• CANYONLANDS FIELD INSTITUTE
    Colorado Plateau Natural & Human History Field Seminars. Lodge, river, hiking options. Small groups, guest experts.
  • NATURE EDUCATION DIRECTOR
    Our mission is to inspire a life-long connection to nature and community through creative exploration of the outdoors. We are seeking an educational leader who...
  • REALTOR NEEDS A REMOTE ASSISTANT
    This is a business assistant position, The working hours are flexible and you can chose to work from anywhere of your choice, the pay is...
  • EXECUTIVE DIRECTOR
    Central Oregon LandWatch is seeking an Executive Director to advance our mission and oversee the development of the organization. Job Description: The Executive Director oversees...
  • WESTERN NATIVE SEED
    Specializing in native seeds and seed mixes for western states.
  • MEDIA DIRECTOR
    Love working with the media? Shine a spotlight on passionate, bold activists fighting for wild lands, endangered species, wild rivers and protecting the climate.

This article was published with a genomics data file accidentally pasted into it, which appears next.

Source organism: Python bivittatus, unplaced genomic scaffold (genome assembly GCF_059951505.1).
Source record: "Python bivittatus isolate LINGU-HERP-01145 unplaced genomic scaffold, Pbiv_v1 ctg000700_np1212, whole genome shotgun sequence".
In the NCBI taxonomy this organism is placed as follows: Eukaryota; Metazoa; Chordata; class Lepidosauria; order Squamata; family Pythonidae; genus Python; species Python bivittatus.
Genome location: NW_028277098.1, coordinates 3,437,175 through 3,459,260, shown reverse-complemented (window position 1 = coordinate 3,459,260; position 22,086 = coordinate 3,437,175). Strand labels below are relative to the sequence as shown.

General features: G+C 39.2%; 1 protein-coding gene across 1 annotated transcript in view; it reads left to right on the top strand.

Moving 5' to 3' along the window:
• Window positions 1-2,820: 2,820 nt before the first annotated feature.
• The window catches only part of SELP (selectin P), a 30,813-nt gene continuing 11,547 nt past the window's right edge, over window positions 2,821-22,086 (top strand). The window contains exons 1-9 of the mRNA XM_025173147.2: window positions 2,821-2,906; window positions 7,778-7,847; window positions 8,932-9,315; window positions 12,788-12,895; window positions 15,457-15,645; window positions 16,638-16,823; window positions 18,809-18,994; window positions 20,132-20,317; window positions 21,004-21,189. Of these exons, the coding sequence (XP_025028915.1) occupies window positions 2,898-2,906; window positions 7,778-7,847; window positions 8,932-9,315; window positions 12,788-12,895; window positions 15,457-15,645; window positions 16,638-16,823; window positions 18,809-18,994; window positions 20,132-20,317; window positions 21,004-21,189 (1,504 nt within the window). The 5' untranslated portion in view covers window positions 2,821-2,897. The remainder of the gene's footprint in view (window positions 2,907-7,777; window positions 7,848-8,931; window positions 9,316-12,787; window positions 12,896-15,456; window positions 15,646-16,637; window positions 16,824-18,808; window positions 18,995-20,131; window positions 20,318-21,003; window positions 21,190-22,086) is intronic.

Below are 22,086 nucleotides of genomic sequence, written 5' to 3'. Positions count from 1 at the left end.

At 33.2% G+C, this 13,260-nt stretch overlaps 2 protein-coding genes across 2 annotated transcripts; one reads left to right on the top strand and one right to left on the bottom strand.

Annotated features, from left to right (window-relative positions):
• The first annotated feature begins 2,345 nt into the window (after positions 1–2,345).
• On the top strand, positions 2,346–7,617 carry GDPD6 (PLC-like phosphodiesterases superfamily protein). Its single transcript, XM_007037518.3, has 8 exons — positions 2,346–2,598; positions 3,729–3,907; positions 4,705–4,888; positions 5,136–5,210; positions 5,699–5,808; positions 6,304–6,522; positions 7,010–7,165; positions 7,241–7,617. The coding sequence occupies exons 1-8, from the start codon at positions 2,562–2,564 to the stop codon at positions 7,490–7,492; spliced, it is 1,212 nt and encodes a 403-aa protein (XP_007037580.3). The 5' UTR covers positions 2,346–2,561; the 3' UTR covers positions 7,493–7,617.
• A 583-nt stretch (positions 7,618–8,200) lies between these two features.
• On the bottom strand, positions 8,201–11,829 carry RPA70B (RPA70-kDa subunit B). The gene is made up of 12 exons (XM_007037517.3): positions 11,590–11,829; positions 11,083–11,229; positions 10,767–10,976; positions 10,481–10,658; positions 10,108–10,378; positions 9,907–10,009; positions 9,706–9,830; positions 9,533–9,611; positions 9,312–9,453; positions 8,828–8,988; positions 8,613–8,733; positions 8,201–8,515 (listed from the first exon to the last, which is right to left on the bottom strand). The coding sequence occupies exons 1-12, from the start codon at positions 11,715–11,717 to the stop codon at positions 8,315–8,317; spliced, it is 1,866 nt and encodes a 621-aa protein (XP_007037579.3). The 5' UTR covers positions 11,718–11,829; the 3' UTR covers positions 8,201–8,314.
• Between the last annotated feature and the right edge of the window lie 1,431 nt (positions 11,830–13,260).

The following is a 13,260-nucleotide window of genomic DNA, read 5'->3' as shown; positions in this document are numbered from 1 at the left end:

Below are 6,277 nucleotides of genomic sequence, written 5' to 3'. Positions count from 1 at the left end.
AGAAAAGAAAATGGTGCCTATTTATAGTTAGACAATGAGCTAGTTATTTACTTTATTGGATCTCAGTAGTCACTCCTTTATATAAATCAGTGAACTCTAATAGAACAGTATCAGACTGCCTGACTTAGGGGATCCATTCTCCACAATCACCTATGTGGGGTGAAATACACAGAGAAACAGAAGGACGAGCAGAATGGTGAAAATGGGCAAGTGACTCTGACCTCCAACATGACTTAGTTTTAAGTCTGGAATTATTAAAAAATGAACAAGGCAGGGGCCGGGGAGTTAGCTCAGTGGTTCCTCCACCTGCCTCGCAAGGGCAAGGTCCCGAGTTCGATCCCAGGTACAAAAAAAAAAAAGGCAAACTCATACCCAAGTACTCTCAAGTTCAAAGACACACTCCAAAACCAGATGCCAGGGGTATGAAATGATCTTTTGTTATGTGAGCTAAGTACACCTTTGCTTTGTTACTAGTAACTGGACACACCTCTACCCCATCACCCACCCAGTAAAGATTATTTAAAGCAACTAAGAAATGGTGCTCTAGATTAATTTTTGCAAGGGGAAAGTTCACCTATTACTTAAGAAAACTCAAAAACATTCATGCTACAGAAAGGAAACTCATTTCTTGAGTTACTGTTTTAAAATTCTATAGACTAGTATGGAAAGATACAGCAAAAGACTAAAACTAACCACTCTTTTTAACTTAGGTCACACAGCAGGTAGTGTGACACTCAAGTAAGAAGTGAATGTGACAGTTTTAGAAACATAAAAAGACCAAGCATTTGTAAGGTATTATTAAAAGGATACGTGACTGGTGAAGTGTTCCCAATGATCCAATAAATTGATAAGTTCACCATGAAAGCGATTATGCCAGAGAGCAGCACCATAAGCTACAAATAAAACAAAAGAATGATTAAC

• STAFF ATTORNEY - NEVADA
    The Center for Biological Diversity is seeking an attorney to expand our litigation portfolio in Nevada. Come join our hard-hitting team as we fight for...
  • EXECUTIVE DIRECTOR
    The Montana Wildlife Federation seeks an energetic leader to advance our mission, sustain our operations, and grow our grassroots power. For a full position description,...
  • HISTORIC COMMERCIAL OPPORTUNITY IN DOWNTOWN NOGALES
    Nogales. 3 active lower spaces and upper floor with lots of potential. 520-245-9000 [email protected]
  • CHUCK BURR'S CULTUREQUAKE.COM BLOG
    Change will happen when we see a new way of living. Thinking to save the world.
  • COMING TO TUCSON?
    Popular vacation house, furnished, 2 bed/1 bath, yard, dog-friendly. Lee at [email protected] or 520-791-9246.
  • DIRECTOR, TEXAS WATER PROGRAMS
    The National Wildlife Federation seeks a Director to lead our water-related policy and program work in Texas, with a primary focus on NWF's signature Texas...
  • SPLIT CREEK RANCH
    Spectacular country home on 48 acres with Wallowa River running through it! 541-398-1148 www.RubyPeakRealty.com
  • OJO CALIENTE COMMERCIAL VENTURE
    Outstanding location near the world famous Ojo Caliente Mineral Spring Resort. Classic adobe Mercantile complete w/living quarters, separate 6 unit B&B, metal building and spacious...